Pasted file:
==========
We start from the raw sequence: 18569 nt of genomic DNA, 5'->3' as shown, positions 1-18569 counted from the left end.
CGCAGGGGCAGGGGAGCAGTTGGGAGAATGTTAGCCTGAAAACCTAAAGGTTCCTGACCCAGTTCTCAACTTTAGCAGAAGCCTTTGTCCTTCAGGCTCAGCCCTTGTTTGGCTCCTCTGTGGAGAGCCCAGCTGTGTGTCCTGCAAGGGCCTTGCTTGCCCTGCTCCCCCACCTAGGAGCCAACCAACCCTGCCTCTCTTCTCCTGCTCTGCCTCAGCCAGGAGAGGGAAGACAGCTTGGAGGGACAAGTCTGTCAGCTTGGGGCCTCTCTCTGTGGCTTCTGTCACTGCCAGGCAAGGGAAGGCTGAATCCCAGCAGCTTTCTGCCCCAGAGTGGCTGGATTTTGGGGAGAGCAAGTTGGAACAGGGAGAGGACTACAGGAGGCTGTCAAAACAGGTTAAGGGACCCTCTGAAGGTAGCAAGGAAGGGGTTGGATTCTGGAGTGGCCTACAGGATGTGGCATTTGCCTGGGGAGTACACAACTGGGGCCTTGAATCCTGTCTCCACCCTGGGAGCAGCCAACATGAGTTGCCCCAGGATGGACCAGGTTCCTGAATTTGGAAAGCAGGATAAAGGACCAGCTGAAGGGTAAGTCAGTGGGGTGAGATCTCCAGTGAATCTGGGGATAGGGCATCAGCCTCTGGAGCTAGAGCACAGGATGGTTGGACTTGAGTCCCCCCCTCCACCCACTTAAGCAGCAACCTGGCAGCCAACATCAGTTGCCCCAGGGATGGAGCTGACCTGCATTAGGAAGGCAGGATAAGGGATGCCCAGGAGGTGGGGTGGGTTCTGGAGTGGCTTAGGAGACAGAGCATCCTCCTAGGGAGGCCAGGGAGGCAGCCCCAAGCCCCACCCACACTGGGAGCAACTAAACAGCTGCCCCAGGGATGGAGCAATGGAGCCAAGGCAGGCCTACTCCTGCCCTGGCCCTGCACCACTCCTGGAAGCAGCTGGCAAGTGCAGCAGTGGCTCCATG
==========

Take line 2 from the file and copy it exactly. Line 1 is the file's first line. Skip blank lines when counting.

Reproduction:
CGCAGGGGCAGGGGAGCAGTTGGGAGAATGTTAGCCTGAAAACCTAAAGGTTCCTGACCCAGTTCTCAACTTTAGCAGAAGCCTTTGTCCTTCAGGCTCAGCCCTTGTTTGGCTCCTCTGTGGAGAGCCCAGCTGTGTGTCCTGCAAGGGCCTTGCTTGCCCTGCTCCCCCACCTAGGAGCCAACCAACCCTGCCTCTCTTCTCCTGCTCTGCCTCAGCCAGGAGAGGGAAGACAGCTTGGAGGGACAAGTCTGTCAGCTTGGGGCCTCTCTCTGTGGCTTCTGTCACTGCCAGGCAAGGGAAGGCTGAATCCCAGCAGCTTTCTGCCCCAGAGTGGCTGGATTTTGGGGAGAGCAAGTTGGAACAGGGAGAGGACTACAGGAGGCTGTCAAAACAGGTTAAGGGACCCTCTGAAGGTAGCAAGGAAGGGGTTGGATTCTGGAGTGGCCTACAGGATGTGGCATTTGCCTGGGGAGTACACAACTGGGGCCTTGAATCCTGTCTCCACCCTGGGAGCAGCCAACATGAGTTGCCCCAGGATGGACCAGGTTCCTGAATTTGGAAAGCAGGATAAAGGACCAGCTGAAGGGTAAGTCAGTGGGGTGAGATCTCCAGTGAATCTGGGGATAGGGCATCAGCCTCTGGAGCTAGAGCACAGGATGGTTGGACTTGAGTCCCCCCCTCCACCCACTTAAGCAGCAACCTGGCAGCCAACATCAGTTGCCCCAGGGATGGAGCTGACCTGCATTAGGAAGGCAGGATAAGGGATGCCCAGGAGGTGGGGTGGGTTCTGGAGTGGCTTAGGAGACAGAGCATCCTCCTAGGGAGGCCAGGGAGGCAGCCCCAAGCCCCACCCACACTGGGAGCAACTAAACAGCTGCCCCAGGGATGGAGCAATGGAGCCAAGGCAGGCCTACTCCTGCCCTGGCCCTGCACCACTCCTGGAAGCAGCTGGCAAGTGCAGCAGTGGCTCCATG